August 18, 2019

Archives for September 27, 2018

The Landlord’s Game

“Buy land – they aren’t making it anymore.”
Mark Twain

You know how Monopoly games never end? A group of academicians wanted to know why. Here’s an article about them, and here’s their write-up. Their conclusion? Statistically, a game of Monopoly played casually (without strategy) could in fact go on forever.

I once played a game that actually ended. I had a strategy: buy everything you land on, build houses and hotels as fast as possible, and always mortgage everything to the hilt to finance acquisition and expansion. I got down to my last five dollars before I bankrupted everybody else. It only took a couple hours. Okay, so the other players were my kids. Some example I am. Whatever economic lessons we might have gained from the experience, they certainly weren’t what the game’s creator had in mind.

While Andrew Carnegie and friends were getting rich building American infrastructure, industry, and institutions, American society was experiencing a clash between the new rich and those still living in poverty. In 1879, economist Henry George proposed a resolution in his book Progress and Poverty: An Inquiry into the Cause of Industrial Depressions and of Increase of Want with Increase of Wealth: The Remedy.

Travelling around America in the 1870s, George had witnessed persistent destitution amid growing wealth, and he believed it was largely the inequity of land ownership that bound these two forces — poverty and progress — together. So instead of following Twain by encouraging his fellow citizens to buy land, he called on the state to tax it. On what grounds? Because much of land’s value comes not from what is built on the plot but from nature’s gift of water or minerals that might lie beneath its surface, or from the communally created value of its surroundings: nearby roads and railways; a thriving economy, a safe neighborhood; good local schools and hospitals. And he argued that the tax receipts should be invested on behalf of all.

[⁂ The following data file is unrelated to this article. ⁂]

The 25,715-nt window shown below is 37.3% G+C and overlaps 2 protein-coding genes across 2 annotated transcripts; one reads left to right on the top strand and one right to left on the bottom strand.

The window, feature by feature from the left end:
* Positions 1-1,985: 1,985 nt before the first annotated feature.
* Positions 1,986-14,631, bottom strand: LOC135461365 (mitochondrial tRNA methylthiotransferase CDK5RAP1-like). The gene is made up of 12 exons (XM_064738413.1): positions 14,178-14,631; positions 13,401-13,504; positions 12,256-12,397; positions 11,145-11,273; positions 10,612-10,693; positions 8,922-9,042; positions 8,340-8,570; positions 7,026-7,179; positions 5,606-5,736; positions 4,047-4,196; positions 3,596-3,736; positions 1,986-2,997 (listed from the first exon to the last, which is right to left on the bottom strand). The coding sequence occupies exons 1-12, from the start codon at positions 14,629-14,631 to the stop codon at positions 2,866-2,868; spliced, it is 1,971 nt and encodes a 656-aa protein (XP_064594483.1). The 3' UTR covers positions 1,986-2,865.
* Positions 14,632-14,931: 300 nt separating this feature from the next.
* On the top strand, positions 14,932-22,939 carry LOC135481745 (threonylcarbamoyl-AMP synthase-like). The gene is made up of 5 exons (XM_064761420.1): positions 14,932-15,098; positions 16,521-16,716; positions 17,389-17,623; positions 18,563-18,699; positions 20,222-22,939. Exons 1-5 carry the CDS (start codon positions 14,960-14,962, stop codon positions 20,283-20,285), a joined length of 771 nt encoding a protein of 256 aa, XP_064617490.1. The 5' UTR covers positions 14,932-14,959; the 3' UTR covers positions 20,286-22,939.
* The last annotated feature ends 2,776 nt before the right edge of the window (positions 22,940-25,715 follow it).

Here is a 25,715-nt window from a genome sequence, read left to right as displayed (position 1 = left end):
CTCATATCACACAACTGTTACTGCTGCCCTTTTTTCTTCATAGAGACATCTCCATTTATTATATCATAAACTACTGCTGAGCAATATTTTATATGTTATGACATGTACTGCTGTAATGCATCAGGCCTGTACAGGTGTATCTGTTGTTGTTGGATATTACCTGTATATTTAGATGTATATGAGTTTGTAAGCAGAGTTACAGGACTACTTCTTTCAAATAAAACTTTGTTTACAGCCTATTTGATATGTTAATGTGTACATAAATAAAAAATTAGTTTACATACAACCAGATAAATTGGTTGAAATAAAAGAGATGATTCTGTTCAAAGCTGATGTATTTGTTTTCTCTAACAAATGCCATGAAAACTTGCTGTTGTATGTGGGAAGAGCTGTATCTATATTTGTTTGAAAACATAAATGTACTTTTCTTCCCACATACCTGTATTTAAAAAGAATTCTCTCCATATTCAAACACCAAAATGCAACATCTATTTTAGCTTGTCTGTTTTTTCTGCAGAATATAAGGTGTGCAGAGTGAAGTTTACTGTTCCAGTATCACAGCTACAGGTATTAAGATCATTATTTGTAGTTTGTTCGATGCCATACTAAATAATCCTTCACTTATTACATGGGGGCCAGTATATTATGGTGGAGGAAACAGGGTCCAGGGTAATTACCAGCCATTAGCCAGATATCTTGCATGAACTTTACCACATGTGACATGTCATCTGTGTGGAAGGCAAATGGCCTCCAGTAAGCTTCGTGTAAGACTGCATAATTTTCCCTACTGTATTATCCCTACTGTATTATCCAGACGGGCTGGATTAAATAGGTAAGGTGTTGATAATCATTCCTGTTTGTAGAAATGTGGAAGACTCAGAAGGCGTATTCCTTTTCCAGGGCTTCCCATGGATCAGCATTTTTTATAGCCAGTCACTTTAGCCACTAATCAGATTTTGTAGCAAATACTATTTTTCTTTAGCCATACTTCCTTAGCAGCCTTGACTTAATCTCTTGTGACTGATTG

From “Monopoly Was Invented To Demonstrate The Evils Of Capitalism,by new economist Kate Raworth.[1]

George’s book eventually reached the hands of Elizabeth Magie, the daughter of newspaperman James Magie and a social change rabble-rouser in her own right. Influenced by her father’s politics and Henry George’s vision, she created The Landlord’s Game in 1904 and gave it two sets of rules, intending for it to be an economic learning experience. Again quoting from Ms. Raworth’s article:

Under the ‘Prosperity’ set of rules, every player gained each time someone acquired a new property (designed to reflect George’s policy of taxing the value of land), and the game was won (by all!) when the player who had started out with the least money had doubled it. Under the ‘Monopolist’ set of rules, in contrast, players got ahead by acquiring properties and collecting rent from all those who were unfortunate enough to land there — and whoever managed to bankrupt the rest emerged as the sole winner (sound a little familiar?).

The purpose of the dual sets of rules, said Magie, was for players to experience a ‘practical demonstration of the present system of land grabbing with all its usual outcomes and consequences’ and hence to understand how different approaches to property ownership can lead to vastly different social outcomes.

The game was soon a hit among Left-wing intellectuals, on college campuses including the Wharton School, Harvard and Columbia, and also among Quaker communities, some of which modified the rules and redrew the board with street names from Atlantic City. Among the players of this Quaker adaptation was an unemployed man called Charles Darrow, who later sold such a modified version to the games company Parker Brothers as his own.